The Caribbean is fast emerging as an attractive haven for refugees and the region cannot afford to turn a blind eye to the worldwide problem, an official of United Nations High Commission for Refugee (UNHCR) has warned. The revelation and caution came from UNHCR Protection Officer Ruben Barbados, as he addressed a workshop for media professionals on Refugee Protection in Trinidad and Tobago yesterday.
Statistics show that there was a 257 per cent increase in the number of asylum seekers in the region between mid-2015 and mid-2016.
Barbado said Belize, the Dominican Republic and Trinidad and Tobago were the top three countries in the region for refugees to seek haven. And those refugees came from other Caribbean nations – Cuba and Haiti – as well as further afield – Bangladesh, Colombia, Venezuela, Asia, Sri Lanka, Syria, Pakistan, Africa and the Middle East.
Figures revealed that the number of refugees in the Caribbean have steadily increased from 770 in 2014, to 837 in the following year, to 976 during the first half of 2016.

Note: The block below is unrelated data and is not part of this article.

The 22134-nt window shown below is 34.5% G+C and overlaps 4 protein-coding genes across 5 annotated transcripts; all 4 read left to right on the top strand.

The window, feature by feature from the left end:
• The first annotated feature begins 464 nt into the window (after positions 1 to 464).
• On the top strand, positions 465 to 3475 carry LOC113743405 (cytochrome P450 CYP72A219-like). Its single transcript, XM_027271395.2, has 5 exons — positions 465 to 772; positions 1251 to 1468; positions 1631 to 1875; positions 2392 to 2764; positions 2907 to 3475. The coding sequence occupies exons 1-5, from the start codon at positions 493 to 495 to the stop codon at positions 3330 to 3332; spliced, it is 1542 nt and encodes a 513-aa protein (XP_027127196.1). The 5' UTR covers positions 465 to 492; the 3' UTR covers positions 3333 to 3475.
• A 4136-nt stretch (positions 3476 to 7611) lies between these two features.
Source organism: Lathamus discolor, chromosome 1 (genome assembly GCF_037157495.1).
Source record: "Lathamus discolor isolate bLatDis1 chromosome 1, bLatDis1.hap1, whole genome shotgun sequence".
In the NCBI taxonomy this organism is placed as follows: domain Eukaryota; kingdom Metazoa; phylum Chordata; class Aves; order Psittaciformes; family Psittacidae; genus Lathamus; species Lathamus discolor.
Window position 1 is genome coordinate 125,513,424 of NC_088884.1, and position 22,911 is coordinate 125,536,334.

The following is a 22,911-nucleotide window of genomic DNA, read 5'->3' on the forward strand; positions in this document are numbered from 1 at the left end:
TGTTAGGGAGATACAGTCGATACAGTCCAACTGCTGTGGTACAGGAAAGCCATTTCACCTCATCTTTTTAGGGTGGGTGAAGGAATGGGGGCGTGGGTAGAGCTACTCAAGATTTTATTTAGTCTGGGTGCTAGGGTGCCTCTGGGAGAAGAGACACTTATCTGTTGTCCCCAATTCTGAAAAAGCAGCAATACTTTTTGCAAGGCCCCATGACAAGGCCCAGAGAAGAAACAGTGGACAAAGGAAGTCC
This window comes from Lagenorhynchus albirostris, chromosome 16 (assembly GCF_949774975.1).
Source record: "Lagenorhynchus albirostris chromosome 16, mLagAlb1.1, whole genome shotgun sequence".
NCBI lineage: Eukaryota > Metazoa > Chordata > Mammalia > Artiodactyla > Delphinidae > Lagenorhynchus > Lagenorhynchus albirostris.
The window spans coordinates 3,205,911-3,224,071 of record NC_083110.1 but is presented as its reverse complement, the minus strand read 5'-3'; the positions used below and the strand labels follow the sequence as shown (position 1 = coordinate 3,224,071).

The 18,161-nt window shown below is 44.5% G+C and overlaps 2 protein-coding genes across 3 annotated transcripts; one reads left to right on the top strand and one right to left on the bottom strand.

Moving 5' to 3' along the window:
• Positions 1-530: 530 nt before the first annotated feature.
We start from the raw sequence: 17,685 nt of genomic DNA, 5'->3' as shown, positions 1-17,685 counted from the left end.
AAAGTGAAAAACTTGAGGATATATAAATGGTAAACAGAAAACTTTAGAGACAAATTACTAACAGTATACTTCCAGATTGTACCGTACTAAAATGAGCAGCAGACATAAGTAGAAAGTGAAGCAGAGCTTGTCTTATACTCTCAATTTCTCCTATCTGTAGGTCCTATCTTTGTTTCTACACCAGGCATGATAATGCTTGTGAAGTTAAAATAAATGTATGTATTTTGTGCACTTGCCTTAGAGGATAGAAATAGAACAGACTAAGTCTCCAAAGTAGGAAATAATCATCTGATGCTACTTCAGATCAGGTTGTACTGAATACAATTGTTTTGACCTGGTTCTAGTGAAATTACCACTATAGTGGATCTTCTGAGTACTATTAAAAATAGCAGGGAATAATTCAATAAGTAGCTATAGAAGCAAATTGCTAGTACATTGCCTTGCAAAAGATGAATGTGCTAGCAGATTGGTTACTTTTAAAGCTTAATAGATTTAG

“So the reality is that many people are coming here seeking asylum….It cannot be compared with worldwide, but for countries with limited resources, it is also a concern and a challenge, but also an opportunity, because these refugees are also coming with a skill,” he said. “You have doctors, you have entrepreneurs, you have teachers, you have farmers and, in that regard, they can help the economy.”
Newsday reported that during the workshop, three groups of refugees told their stories: A Venezuelan family that fled their country due to political persecution, a Pakistani group that left because of religious persecution, and a Colombian group.
They spoke of their difficulties dealing with the police and immigration, and the issue of a lack of legislation to deal with refugees and most arrangements being on an ad hoc basis was raised repeatedly.